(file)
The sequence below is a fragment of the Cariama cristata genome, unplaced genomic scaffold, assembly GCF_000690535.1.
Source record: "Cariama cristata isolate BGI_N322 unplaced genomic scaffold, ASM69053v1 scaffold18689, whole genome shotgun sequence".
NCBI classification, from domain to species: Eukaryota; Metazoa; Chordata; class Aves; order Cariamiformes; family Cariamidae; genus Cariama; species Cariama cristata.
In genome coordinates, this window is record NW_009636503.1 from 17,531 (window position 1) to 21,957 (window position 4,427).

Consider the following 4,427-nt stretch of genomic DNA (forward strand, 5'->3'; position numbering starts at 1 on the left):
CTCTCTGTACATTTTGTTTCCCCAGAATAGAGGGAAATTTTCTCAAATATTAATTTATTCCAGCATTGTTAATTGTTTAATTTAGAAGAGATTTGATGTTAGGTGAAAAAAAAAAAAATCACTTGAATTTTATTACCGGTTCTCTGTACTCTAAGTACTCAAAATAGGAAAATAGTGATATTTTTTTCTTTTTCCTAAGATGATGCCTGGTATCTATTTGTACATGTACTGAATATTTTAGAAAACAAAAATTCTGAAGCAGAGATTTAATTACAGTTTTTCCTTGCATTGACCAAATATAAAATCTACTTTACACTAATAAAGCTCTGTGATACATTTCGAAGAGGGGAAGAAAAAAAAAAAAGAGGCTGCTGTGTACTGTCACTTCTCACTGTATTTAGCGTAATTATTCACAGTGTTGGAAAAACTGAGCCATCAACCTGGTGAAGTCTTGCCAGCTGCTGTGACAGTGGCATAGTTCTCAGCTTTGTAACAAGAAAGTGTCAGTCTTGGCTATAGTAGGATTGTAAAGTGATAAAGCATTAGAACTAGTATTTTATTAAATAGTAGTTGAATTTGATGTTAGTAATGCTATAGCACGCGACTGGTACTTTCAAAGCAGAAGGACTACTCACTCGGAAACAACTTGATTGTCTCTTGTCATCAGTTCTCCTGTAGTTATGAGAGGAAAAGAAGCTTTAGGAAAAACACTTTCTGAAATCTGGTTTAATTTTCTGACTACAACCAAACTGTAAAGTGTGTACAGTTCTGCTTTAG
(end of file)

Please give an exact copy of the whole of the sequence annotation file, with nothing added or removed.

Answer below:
The sequence below is a fragment of the Cariama cristata genome, unplaced genomic scaffold, assembly GCF_000690535.1.
Source record: "Cariama cristata isolate BGI_N322 unplaced genomic scaffold, ASM69053v1 scaffold18689, whole genome shotgun sequence".
NCBI classification, from domain to species: Eukaryota; Metazoa; Chordata; class Aves; order Cariamiformes; family Cariamidae; genus Cariama; species Cariama cristata.
In genome coordinates, this window is record NW_009636503.1 from 17,531 (window position 1) to 21,957 (window position 4,427).

Consider the following 4,427-nt stretch of genomic DNA (forward strand, 5'->3'; position numbering starts at 1 on the left):
CTCTCTGTACATTTTGTTTCCCCAGAATAGAGGGAAATTTTCTCAAATATTAATTTATTCCAGCATTGTTAATTGTTTAATTTAGAAGAGATTTGATGTTAGGTGAAAAAAAAAAAAATCACTTGAATTTTATTACCGGTTCTCTGTACTCTAAGTACTCAAAATAGGAAAATAGTGATATTTTTTTCTTTTTCCTAAGATGATGCCTGGTATCTATTTGTACATGTACTGAATATTTTAGAAAACAAAAATTCTGAAGCAGAGATTTAATTACAGTTTTTCCTTGCATTGACCAAATATAAAATCTACTTTACACTAATAAAGCTCTGTGATACATTTCGAAGAGGGGAAGAAAAAAAAAAAAGAGGCTGCTGTGTACTGTCACTTCTCACTGTATTTAGCGTAATTATTCACAGTGTTGGAAAAACTGAGCCATCAACCTGGTGAAGTCTTGCCAGCTGCTGTGACAGTGGCATAGTTCTCAGCTTTGTAACAAGAAAGTGTCAGTCTTGGCTATAGTAGGATTGTAAAGTGATAAAGCATTAGAACTAGTATTTTATTAAATAGTAGTTGAATTTGATGTTAGTAATGCTATAGCACGCGACTGGTACTTTCAAAGCAGAAGGACTACTCACTCGGAAACAACTTGATTGTCTCTTGTCATCAGTTCTCCTGTAGTTATGAGAGGAAAAGAAGCTTTAGGAAAAACACTTTCTGAAATCTGGTTTAATTTTCTGACTACAACCAAACTGTAAAGTGTGTACAGTTCTGCTTTAG